Grief is a difficult place to be writing from. Brett was a sweet guy, and his death is tragic on so many levels. His loss to his friends and family, and to his community, is real and deeply felt. Though young (31), he had touched many lives with his cheer and kindness, friendship and artwork and love for bike racing. He will be terribly missed by those closest to him, but even those graced with only the briefest exchange with him--in the Bike Gallery, or at an art gallery--must know their loss. The world will be poorer without him.

So it is with great sadness that I write this memorial, and wish Brett's family my condolences. Know that his short time here was not wasted, and that his friendship was a blessing to many.

A memorial Ghost Bike was set up at the intersection of N Interstate and Greeley,
where Brett was crushed by a garbage truck October 22, 2007.
He was well-loved, as evidenced by the artwork, flowers, and biking gear left in his honor.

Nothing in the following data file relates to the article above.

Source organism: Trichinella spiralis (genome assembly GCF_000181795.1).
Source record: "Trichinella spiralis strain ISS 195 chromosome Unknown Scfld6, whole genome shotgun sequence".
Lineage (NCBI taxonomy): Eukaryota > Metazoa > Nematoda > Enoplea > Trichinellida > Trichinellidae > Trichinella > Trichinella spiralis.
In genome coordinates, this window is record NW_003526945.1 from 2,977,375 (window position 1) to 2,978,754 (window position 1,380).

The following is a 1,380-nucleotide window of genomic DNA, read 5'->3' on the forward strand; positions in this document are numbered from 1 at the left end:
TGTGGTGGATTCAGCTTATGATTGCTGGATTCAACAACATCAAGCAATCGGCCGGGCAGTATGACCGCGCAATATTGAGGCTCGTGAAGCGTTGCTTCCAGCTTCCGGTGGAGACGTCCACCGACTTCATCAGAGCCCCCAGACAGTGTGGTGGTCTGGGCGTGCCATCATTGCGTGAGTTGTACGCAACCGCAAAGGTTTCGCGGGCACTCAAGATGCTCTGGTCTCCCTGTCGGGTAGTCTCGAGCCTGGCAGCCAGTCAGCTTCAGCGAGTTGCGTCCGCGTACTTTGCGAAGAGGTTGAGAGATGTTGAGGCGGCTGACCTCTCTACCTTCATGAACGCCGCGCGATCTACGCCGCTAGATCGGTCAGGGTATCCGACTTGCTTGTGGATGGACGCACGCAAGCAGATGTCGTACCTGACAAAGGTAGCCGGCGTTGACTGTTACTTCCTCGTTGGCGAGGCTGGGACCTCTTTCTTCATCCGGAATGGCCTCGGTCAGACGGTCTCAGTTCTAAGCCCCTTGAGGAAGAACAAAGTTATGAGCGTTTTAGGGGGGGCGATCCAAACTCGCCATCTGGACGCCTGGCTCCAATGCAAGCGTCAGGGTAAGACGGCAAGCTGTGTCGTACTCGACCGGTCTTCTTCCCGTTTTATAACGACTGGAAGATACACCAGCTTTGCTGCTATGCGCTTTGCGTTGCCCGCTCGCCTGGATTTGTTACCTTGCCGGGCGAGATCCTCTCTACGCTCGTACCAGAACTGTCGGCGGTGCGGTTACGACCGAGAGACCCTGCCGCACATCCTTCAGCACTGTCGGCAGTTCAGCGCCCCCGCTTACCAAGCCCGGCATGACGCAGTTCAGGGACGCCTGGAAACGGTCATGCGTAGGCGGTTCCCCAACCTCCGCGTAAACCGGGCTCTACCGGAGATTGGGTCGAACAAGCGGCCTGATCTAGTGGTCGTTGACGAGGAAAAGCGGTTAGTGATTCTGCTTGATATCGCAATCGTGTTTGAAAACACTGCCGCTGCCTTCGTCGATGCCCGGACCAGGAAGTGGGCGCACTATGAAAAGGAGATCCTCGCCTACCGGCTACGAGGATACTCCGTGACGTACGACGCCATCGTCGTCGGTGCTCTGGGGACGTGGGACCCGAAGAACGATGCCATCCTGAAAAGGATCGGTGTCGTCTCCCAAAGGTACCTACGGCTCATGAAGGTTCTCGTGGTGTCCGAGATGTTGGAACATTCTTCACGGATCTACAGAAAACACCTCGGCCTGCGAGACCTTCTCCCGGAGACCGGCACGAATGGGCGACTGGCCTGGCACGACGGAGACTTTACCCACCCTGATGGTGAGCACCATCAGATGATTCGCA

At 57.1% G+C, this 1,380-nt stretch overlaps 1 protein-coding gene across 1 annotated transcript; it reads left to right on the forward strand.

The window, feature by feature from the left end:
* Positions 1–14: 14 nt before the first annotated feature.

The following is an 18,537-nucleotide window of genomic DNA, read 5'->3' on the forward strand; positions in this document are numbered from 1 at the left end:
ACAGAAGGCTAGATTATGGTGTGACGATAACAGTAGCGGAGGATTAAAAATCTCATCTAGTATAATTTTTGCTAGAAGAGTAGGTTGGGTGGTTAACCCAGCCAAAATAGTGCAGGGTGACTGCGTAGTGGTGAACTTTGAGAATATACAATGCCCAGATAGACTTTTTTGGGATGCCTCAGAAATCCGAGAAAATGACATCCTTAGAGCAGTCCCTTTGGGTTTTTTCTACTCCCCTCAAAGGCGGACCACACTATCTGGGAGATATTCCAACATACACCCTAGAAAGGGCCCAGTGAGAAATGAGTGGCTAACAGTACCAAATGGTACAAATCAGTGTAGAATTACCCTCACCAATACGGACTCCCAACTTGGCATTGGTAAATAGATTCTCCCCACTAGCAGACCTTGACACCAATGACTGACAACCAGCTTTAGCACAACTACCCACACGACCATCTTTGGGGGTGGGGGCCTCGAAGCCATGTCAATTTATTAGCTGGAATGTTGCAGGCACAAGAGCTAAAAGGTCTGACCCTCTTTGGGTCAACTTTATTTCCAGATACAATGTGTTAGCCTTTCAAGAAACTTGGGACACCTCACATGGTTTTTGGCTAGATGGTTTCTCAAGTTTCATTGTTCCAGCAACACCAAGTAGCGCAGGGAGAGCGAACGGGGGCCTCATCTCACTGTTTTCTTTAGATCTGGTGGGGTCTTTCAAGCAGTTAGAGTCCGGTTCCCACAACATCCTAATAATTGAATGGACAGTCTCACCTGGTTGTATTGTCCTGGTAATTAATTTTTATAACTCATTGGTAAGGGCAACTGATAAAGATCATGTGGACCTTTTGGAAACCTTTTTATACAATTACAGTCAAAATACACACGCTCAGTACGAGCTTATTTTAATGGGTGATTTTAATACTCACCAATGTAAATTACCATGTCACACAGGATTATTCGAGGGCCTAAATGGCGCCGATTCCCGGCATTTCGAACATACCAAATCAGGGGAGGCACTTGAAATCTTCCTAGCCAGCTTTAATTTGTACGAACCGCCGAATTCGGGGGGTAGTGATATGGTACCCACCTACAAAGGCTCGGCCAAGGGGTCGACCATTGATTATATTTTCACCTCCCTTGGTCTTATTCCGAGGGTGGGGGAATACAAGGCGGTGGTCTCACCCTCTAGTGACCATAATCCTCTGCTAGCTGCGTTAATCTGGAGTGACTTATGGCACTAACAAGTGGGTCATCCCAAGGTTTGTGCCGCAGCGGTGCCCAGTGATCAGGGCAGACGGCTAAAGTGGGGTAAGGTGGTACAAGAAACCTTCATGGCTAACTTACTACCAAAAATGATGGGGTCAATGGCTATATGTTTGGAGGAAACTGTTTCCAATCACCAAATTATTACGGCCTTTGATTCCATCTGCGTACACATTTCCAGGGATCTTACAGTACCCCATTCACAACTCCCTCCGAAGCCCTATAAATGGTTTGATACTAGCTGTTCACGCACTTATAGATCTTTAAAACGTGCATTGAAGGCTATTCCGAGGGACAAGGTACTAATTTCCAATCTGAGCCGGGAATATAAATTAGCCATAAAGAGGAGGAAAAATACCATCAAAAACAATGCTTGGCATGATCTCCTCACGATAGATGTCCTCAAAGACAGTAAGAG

Friday, October 26, 2007

Owen and Erika

It's a beautiful week for outdoor fall portraits here in Portland. Owen is a sweet child, and he and his beautiful mom worked with me as the sun was fading in the west, creating some fun and poignant portraits.

See more of our award-winning Portland portrait photography at

Tuesday, October 02, 2007

Skeleton in the Closet at Littman Gallery
Skeleton in the ClosetStories from the lives of those affected by eating disorders.

I'm pleased to announce the culmination of the past 2 years' of work on my photo documentary on eating disorders. Please join me for this exhibition in the beautiful Littman Gallery, at Portland State University. The show includes 42 photographs with accompanying texts.

October 4-24, 2007

Littman Gallery
PSU, Smith Center, 2nd Floor, Room 250
1825 SW Broadway

Gallery open Monday-Friday, 12-4 pm
Please join us for the opening reception:
First Thursday, October 4, 5-7 pm

This body of work made possible in part by a grant from RACC.